From the investors depicted in Sullivan’s article, it may seem as if this sort of investing is mostly reserved for a few high-net-worth investors, such as Oprah, Mackenzie Scott, and Melinda Gates. That is no longer the case. Nor is adopting a gender lens a practice that happens only “on the side.” Successful organizations like African Women Rising and many other smart leaders are using the technique of investing in women and girls as a strategy to address pressing issues across communities. At Nia Impact Capital, we work to democratize access to gender lens investing such that large institutional investors as well as individual investors in their retirement accounts can align their capital with their gender smart values.


And importantly, women are not the only ones who benefit. Oprah found that “dedicating resources to a single woman has a ripple effect on her entire community.” In 2015, according to “Women, Wealth and Impact: Investing with a Gender Lens,” (Veris Wealth Partners), the UN’s Food and Agriculture Organization estimated that if women received resources (credit, land, information, training, seeds, and fertilizer) on par with men, the additional yield could reduce the number of undernourished people by 100-150 million (12-17%). With the data stacking up, we understand that incorporating a gender lens may benefit all of us, from investors looking for positive financial returns, to the men and children who live in the same communities as the women receiving the investment capital. 


At Nia Impact Capital (whose name is derived from the Swahili word for intention and purpose), we see inclusion and diversity in leadership as an important strategy to achieving equity, increased innovation, and return on investment. Impact investors are looking to use the power of business to address and solve for real problems like agriculture, clean energy, and financial inclusion. Engaging women as a lens into this process will enhance outcomes for us all. By supporting diverse teams and female leaders in their innovative solutions work, we are investing in the world we want to see.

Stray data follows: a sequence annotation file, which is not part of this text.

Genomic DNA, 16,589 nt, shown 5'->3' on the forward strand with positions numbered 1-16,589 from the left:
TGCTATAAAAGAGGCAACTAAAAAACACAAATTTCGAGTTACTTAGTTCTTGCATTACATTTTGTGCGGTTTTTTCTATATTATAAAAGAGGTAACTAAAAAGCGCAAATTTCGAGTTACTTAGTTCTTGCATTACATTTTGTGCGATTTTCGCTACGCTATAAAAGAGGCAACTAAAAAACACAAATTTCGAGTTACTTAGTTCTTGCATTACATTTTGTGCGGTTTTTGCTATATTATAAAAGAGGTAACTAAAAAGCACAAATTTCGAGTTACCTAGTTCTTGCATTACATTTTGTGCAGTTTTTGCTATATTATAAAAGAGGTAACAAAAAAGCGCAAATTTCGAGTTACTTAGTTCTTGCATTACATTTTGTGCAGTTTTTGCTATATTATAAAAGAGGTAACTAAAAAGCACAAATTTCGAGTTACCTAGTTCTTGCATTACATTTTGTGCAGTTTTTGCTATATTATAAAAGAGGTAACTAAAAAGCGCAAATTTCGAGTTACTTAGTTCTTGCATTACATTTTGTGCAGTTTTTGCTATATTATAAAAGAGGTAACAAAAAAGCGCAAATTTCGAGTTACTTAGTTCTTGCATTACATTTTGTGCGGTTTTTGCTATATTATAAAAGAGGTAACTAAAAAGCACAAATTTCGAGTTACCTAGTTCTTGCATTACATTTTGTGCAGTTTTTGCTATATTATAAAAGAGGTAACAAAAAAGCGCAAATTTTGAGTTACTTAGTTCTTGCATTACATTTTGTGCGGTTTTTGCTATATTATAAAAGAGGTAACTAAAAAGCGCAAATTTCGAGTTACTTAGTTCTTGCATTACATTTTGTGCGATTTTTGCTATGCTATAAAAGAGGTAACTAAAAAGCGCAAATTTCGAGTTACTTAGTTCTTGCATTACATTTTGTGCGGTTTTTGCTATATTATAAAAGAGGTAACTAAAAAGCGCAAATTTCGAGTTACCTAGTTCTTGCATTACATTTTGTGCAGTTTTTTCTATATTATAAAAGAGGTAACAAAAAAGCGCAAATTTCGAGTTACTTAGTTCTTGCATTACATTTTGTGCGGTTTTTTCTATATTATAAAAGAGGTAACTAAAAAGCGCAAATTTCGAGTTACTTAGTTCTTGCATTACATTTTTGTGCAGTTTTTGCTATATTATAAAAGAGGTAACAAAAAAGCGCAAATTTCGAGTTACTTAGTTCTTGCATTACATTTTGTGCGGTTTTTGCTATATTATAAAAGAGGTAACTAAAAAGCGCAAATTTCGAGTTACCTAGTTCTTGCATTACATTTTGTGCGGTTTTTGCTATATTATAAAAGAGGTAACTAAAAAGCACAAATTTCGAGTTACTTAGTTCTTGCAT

Important Disclosure:  

The views presented here are those of Nia Impact Advisors, LLC (“NIA”) and these views may be subject to change.  This information illustrates NIA’s engagement and activism.  All information is obtained from sources believed to be reliable, but NIA does not certify the accuracy or completeness of this information. This blog article does not constitute an offer to sell or the solicitation of any offer to buy any security.  All investments carry risk.  An investor is strongly advised to consult with their investment professionals prior to making investments to ensure that they understand the associated risks. 


The incorporation of environmental, social and governance (“ESG”) considerations into the investment process may cause the investment adviser to make different investments than other funds that have similar investment portfolios and/or investment styles.  Under certain economic conditions this could cause the investment adviser’s performance for any of its portfolios, including the Fund, to be worse than similar funds that do not incorporate such considerations into their investment strategies or processes.  In applying ESG criteria to its investment decisions, the investment adviser may forgo higher yielding investments that it would invest in absent the application of ESG investing criteria.